Evaluation of the International Public Sector Accounting Standards Board Contribution Program
This report presents the results of the evaluation of the International Public Sector Accounting Standards Board (IPSASB) Contribution Program. The evaluation was conducted by the Internal Audit and Evaluation Bureau of the Treasury Board of Canada Secretariat (the Secretariat) and was included in the Secretariat's Five-Year Departmental Evaluation Plan. It was conducted in accordance with the Treasury Board Policy on Evaluation and the Financial Administration Act, which require an evaluation of the relevance and the performance of all grant and contribution programs every five years
Why Is This Program Important?
The Government of Canada adopted accrual-based accounting standards in 2004. However some governments continue to report on a cash basis which does not account for significant liabilities, such as loans, investments and employee pensions, or for assets such as properties, plants and equipment. The IPSASB encourages them to adopt the International Public Sector Accounting Standards (the Standards), which are accrual-based. The adoption of the Standards is expected to improve financial management and to increase transparency, resulting in a more comprehensive and accurate view of a government’s financial position.Footnote 1 The contribution program plays a role by supporting this work.
The International Federation of Accountants (IFAC) is a global organization for the accountancy profession whose mission is to serve the public interest by contributing to the development of accounting standards and guidance, facilitating the adoption of them and strengthening the worldwide accountancy profession.
The IPSASB is one of four independent standard-setting boards under IFAC. It develops accounting standards and guidance for use by public sector entities. Its strategic objective is to strengthen public financial management and knowledge globally through increasing adoption of accrual-based standards by:
- Developing high-quality financial reporting standards;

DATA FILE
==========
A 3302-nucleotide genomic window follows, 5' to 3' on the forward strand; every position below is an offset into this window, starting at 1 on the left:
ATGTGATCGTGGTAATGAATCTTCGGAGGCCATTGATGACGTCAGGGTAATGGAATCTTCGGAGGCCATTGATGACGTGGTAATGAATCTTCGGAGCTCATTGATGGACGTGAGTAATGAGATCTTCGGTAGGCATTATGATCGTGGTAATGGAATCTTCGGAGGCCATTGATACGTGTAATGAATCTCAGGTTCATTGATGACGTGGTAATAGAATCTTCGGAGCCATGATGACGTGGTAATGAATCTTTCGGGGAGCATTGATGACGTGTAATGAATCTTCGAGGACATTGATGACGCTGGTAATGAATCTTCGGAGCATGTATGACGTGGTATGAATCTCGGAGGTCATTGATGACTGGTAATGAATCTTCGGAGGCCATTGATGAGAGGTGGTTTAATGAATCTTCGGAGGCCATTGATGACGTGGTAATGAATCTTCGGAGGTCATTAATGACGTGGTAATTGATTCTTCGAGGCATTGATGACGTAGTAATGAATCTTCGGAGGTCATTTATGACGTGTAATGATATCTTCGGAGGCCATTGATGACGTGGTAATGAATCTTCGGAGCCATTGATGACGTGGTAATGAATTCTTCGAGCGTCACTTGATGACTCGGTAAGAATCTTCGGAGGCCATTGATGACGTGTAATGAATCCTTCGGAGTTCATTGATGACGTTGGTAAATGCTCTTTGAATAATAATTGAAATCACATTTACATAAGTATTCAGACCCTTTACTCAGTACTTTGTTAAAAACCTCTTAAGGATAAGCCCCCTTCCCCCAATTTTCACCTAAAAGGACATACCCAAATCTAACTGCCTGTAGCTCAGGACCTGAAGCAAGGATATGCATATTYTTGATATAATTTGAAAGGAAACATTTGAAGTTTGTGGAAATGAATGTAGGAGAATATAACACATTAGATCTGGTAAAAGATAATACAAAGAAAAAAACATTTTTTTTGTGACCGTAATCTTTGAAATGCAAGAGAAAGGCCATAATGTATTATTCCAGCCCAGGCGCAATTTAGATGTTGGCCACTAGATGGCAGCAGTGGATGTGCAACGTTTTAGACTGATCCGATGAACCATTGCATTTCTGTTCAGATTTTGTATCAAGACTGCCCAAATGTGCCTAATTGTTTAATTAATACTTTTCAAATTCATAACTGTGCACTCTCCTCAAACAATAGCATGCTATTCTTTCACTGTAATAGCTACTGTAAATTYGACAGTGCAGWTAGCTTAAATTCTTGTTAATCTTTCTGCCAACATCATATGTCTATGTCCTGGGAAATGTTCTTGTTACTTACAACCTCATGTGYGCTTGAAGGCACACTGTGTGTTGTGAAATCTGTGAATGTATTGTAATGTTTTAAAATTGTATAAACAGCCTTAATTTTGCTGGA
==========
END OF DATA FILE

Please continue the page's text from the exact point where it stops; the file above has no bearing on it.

- Producing publications for the public sector; and
- Raising awareness of the Standards and the benefits of their adoption.Footnote 2
Results At A Glance
- The contribution program is relevant, consistent with federal priorities, roles and responsibilities, and is consistent with the Secretariat’s strategic outcome.
- The contribution program is achieving its expected outcomes to a large extent; however, the international scope of the long-term outcomes prevented the evaluation team from effectively assessing their achievement.
- The contribution program is economical. Renewing it on a multi-year basis will support its efficiency.
- The recent economic and financial crises in Europe have highlighted the importance of international public sector accounting standards for complete and transparent financial reporting.
The Secretariat implemented the contribution program in 2006 to support the development of the Standards and to increase Canada’s visibility and participation in the setting of these StandardsFootnote 3.
The Standards are based on the International Financial Reporting StandardsFootnote 4.The IPSASB receives both financial and in-kind support from the Asian Development Bank, the Chartered Professional Accountants of Canada (CPA Canada), the South African Accounting Standards Board, and the governments of Canada, New Zealand and Switzerland.